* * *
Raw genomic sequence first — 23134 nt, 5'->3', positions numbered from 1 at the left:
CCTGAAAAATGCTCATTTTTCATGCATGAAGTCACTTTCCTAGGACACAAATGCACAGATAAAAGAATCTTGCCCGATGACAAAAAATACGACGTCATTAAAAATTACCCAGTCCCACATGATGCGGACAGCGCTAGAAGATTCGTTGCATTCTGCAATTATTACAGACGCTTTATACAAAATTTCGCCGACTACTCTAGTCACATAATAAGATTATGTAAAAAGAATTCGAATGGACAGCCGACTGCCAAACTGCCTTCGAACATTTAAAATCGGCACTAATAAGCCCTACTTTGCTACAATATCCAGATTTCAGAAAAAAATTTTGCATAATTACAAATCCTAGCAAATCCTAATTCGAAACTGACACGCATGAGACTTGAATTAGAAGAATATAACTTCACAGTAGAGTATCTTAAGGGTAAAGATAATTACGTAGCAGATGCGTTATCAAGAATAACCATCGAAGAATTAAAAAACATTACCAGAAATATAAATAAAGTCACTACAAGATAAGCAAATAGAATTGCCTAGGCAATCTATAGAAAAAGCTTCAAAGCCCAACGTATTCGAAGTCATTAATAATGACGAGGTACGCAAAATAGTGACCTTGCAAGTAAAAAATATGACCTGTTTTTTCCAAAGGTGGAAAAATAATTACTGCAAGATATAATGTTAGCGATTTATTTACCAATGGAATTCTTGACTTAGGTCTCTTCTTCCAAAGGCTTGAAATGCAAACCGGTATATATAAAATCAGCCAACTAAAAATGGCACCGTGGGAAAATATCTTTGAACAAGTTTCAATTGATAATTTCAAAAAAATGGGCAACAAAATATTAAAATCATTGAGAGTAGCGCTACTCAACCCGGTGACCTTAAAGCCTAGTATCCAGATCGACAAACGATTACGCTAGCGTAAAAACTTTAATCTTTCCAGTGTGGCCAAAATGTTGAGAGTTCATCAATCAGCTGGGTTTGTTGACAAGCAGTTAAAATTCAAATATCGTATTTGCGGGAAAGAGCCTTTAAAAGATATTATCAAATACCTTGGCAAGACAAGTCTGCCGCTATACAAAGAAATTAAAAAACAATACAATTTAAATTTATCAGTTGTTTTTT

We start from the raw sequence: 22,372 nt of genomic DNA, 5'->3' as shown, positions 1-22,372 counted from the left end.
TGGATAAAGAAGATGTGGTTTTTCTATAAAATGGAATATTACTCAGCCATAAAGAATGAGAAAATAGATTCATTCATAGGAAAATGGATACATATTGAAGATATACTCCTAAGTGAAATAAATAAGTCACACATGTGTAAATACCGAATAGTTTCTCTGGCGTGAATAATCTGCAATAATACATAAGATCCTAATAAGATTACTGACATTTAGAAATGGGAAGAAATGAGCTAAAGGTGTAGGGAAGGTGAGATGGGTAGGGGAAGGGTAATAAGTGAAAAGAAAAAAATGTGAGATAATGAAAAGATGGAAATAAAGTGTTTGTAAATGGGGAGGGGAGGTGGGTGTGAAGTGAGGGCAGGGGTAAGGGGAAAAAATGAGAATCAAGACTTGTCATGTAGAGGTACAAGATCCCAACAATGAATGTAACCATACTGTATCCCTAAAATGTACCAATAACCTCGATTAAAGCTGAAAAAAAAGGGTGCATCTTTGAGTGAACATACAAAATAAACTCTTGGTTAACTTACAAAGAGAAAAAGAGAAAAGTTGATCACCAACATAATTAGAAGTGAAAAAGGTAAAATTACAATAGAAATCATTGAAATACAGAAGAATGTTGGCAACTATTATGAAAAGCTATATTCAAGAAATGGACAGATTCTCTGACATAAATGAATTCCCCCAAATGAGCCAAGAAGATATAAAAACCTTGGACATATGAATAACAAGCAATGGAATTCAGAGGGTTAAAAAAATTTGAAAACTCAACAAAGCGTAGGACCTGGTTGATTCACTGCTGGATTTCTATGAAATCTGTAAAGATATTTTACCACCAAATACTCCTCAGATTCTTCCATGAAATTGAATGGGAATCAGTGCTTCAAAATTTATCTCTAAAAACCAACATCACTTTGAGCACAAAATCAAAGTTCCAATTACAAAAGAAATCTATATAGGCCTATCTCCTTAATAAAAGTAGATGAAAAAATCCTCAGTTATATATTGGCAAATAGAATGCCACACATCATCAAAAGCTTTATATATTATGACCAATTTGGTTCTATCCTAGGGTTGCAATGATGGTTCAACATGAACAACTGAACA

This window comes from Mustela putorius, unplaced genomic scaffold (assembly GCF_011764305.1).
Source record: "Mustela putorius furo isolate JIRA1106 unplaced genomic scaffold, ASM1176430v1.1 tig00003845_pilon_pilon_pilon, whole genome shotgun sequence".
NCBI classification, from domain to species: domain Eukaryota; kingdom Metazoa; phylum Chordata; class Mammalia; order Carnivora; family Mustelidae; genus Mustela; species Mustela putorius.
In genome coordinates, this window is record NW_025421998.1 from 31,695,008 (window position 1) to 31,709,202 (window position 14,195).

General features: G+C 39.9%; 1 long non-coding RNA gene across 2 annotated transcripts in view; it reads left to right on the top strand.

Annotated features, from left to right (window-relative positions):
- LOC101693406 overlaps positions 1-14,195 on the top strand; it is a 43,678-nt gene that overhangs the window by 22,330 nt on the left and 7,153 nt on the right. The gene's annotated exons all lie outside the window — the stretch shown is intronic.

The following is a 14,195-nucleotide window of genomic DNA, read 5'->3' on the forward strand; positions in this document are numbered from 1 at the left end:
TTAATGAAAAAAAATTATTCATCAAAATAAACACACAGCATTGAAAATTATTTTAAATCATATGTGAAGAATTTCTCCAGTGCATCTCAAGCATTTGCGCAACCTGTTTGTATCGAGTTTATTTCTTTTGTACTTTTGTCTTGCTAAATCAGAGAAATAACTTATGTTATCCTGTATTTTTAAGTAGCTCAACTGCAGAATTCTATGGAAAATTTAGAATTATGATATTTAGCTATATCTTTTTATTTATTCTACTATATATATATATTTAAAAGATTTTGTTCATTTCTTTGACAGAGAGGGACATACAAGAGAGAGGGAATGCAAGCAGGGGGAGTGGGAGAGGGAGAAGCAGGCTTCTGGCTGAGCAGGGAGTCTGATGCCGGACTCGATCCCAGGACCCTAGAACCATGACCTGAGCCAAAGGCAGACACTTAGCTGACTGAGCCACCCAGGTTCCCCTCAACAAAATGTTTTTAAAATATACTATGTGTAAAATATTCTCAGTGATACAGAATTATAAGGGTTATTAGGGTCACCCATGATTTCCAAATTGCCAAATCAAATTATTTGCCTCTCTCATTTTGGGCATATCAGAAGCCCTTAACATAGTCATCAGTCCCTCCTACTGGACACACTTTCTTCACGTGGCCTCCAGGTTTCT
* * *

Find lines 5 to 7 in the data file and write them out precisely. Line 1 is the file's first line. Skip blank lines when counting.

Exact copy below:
This window comes from Mustela putorius, unplaced genomic scaffold (assembly GCF_011764305.1).
Source record: "Mustela putorius furo isolate JIRA1106 unplaced genomic scaffold, ASM1176430v1.1 tig00003845_pilon_pilon_pilon, whole genome shotgun sequence".
NCBI classification, from domain to species: domain Eukaryota; kingdom Metazoa; phylum Chordata; class Mammalia; order Carnivora; family Mustelidae; genus Mustela; species Mustela putorius.